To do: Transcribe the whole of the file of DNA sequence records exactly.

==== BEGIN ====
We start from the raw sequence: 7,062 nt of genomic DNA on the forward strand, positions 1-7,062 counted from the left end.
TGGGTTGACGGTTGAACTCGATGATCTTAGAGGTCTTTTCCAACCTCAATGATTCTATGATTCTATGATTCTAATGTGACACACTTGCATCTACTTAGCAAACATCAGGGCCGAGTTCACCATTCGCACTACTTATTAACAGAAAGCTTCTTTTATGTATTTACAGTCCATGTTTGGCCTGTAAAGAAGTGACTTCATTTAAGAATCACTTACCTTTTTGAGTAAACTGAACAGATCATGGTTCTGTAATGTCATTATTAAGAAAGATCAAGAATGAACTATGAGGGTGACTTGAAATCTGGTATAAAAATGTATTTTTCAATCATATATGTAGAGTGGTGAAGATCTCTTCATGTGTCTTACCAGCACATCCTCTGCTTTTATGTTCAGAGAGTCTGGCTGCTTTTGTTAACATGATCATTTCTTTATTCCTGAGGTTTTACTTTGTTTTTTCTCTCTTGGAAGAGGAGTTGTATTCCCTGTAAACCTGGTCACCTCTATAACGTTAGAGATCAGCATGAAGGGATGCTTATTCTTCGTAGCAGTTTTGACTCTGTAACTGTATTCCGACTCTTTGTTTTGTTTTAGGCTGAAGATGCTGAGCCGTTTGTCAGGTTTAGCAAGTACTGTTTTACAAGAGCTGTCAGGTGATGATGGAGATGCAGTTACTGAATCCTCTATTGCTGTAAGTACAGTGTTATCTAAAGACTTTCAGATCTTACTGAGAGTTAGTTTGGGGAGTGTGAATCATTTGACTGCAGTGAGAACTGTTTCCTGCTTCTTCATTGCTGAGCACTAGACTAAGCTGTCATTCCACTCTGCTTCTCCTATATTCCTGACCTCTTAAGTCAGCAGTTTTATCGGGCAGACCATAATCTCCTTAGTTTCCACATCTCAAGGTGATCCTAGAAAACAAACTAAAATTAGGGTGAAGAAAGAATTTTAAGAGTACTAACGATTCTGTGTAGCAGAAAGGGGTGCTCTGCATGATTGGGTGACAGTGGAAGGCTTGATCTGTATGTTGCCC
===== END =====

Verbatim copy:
We start from the raw sequence: 7,062 nt of genomic DNA on the forward strand, positions 1-7,062 counted from the left end.
TGGGTTGACGGTTGAACTCGATGATCTTAGAGGTCTTTTCCAACCTCAATGATTCTATGATTCTATGATTCTAATGTGACACACTTGCATCTACTTAGCAAACATCAGGGCCGAGTTCACCATTCGCACTACTTATTAACAGAAAGCTTCTTTTATGTATTTACAGTCCATGTTTGGCCTGTAAAGAAGTGACTTCATTTAAGAATCACTTACCTTTTTGAGTAAACTGAACAGATCATGGTTCTGTAATGTCATTATTAAGAAAGATCAAGAATGAACTATGAGGGTGACTTGAAATCTGGTATAAAAATGTATTTTTCAATCATATATGTAGAGTGGTGAAGATCTCTTCATGTGTCTTACCAGCACATCCTCTGCTTTTATGTTCAGAGAGTCTGGCTGCTTTTGTTAACATGATCATTTCTTTATTCCTGAGGTTTTACTTTGTTTTTTCTCTCTTGGAAGAGGAGTTGTATTCCCTGTAAACCTGGTCACCTCTATAACGTTAGAGATCAGCATGAAGGGATGCTTATTCTTCGTAGCAGTTTTGACTCTGTAACTGTATTCCGACTCTTTGTTTTGTTTTAGGCTGAAGATGCTGAGCCGTTTGTCAGGTTTAGCAAGTACTGTTTTACAAGAGCTGTCAGGTGATGATGGAGATGCAGTTACTGAATCCTCTATTGCTGTAAGTACAGTGTTATCTAAAGACTTTCAGATCTTACTGAGAGTTAGTTTGGGGAGTGTGAATCATTTGACTGCAGTGAGAACTGTTTCCTGCTTCTTCATTGCTGAGCACTAGACTAAGCTGTCATTCCACTCTGCTTCTCCTATATTCCTGACCTCTTAAGTCAGCAGTTTTATCGGGCAGACCATAATCTCCTTAGTTTCCACATCTCAAGGTGATCCTAGAAAACAAACTAAAATTAGGGTGAAGAAAGAATTTTAAGAGTACTAACGATTCTGTGTAGCAGAAAGGGGTGCTCTGCATGATTGGGTGACAGTGGAAGGCTTGATCTGTATGTTGCCC